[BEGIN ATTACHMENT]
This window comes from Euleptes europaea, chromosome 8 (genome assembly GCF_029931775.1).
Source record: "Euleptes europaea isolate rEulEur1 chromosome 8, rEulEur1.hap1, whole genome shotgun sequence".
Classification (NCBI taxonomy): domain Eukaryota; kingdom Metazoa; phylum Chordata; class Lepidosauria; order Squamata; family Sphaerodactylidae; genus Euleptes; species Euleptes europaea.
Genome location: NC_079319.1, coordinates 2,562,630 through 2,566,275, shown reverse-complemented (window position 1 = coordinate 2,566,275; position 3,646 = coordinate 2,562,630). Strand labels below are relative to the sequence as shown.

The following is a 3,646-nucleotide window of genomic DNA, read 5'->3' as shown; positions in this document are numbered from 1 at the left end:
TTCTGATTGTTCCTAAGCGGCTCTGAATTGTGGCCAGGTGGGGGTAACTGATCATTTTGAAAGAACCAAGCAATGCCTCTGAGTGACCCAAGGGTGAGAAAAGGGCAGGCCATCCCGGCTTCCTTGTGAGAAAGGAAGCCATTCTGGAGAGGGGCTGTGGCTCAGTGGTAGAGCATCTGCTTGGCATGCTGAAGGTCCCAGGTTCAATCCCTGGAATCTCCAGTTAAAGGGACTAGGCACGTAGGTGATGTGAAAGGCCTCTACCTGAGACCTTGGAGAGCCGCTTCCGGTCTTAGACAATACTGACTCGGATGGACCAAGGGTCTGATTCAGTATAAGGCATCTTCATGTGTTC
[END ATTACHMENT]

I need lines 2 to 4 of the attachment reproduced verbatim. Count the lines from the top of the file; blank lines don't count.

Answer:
Source record: "Euleptes europaea isolate rEulEur1 chromosome 8, rEulEur1.hap1, whole genome shotgun sequence".
Classification (NCBI taxonomy): domain Eukaryota; kingdom Metazoa; phylum Chordata; class Lepidosauria; order Squamata; family Sphaerodactylidae; genus Euleptes; species Euleptes europaea.
Genome location: NC_079319.1, coordinates 2,562,630 through 2,566,275, shown reverse-complemented (window position 1 = coordinate 2,566,275; position 3,646 = coordinate 2,562,630). Strand labels below are relative to the sequence as shown.